The Stephen Sondheim Theatre opened on April 1, 1918 as Henry Miller’s Theatre after the London-born actor and producer.
Henry Miller inaugurated his namesake playhouse with Louis Evan Shipman’s romantic comedy The Fountain of Youth starring himself.
Designed by Architects Allen, Ingalls, and Hoffman, the 950-seat theatre was made after to feel like a cozy, intimate venue for audiences.
Stephen Sondheim Theatre lobby
Early in its history, the theatre showcased the work of legends such as Noel Coward, Leslie Howard, Helen Hayes, and Ruth Chatterton.
One of Broadway’s all-time greatest talents marked a milestone at Henry Miller’s Theatre: composer George Gershwin wrote his first complete score to a musical, La, La, Lucille, which opened in 1919.
In addition, the theatre premiered many iconic plays including Thornton Wilder’s Our Town and R.C. Sherriff’s Journey’s End.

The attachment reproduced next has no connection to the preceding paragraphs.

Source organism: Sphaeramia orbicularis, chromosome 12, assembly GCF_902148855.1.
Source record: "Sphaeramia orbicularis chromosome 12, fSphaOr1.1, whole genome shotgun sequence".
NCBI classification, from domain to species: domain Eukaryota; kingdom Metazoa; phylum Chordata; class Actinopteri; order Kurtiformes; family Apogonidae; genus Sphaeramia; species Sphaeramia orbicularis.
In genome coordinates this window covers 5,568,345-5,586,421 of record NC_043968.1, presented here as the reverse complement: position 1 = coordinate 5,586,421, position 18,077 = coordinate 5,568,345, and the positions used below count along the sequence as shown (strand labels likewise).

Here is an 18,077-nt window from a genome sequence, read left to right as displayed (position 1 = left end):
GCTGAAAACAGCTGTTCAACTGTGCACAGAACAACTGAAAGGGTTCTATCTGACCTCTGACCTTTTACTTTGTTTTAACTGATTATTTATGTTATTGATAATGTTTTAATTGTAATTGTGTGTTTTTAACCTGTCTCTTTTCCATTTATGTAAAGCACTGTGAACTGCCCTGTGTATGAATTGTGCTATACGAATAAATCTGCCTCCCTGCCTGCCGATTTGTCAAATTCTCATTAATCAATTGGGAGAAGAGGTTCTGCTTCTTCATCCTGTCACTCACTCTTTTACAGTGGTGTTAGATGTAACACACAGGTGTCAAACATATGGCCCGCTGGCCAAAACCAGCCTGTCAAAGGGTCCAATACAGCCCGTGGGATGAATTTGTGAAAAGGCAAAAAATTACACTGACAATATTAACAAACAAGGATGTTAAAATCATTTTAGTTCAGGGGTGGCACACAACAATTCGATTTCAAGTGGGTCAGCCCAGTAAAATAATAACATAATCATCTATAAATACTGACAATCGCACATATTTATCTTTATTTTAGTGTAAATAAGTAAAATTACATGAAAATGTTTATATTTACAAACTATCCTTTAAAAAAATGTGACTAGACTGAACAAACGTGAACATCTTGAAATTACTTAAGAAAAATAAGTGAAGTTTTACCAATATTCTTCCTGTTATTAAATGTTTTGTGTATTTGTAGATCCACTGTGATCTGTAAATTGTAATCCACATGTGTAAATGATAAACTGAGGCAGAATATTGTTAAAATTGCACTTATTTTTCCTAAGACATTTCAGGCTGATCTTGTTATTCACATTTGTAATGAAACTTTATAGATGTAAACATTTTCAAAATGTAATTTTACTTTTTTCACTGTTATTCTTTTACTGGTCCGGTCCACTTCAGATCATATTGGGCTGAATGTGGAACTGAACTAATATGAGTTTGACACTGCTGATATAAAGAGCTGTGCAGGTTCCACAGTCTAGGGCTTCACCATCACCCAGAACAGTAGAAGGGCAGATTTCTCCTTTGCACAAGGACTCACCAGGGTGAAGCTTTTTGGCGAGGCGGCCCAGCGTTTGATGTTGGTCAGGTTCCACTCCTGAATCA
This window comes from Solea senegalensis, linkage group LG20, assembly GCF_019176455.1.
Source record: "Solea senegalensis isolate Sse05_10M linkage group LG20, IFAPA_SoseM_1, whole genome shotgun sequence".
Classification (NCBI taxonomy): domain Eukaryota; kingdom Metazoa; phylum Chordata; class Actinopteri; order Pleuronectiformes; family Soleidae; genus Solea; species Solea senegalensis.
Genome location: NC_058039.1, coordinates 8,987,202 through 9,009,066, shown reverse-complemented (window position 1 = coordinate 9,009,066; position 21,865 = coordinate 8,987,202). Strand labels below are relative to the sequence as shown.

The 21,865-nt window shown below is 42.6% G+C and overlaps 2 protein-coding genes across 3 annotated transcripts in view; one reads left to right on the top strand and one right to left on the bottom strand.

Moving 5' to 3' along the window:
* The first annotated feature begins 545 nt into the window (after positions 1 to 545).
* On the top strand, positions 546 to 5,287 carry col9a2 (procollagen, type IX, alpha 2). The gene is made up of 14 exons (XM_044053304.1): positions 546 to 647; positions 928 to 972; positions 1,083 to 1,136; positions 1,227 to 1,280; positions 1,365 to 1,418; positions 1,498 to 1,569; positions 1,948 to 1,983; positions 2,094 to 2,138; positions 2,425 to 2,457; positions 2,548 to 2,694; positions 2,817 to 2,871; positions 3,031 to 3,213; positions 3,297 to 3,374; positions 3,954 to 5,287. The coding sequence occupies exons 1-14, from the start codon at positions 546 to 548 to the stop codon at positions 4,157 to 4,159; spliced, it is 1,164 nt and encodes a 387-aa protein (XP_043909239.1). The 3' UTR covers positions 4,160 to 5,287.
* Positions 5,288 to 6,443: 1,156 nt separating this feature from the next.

In 1968, the Nederlanders sold the theatre to developer Seymour Durst. As Durst set out to purchase and rebuild an entire city block, the theatre played movies and became a discotheque in the 1970s.
In 1998, the theatre was renovated by the Roundabout Theatre Company and re-opened with an acclaimed Broadway revival of Cabaret.
In 2004, the Durst Organization and Bank of America demolished the building, leaving only the building’s original façade, in order to create a new state of the art “green” theatre, designed to minimize its energy use and contribution to environmental pollution.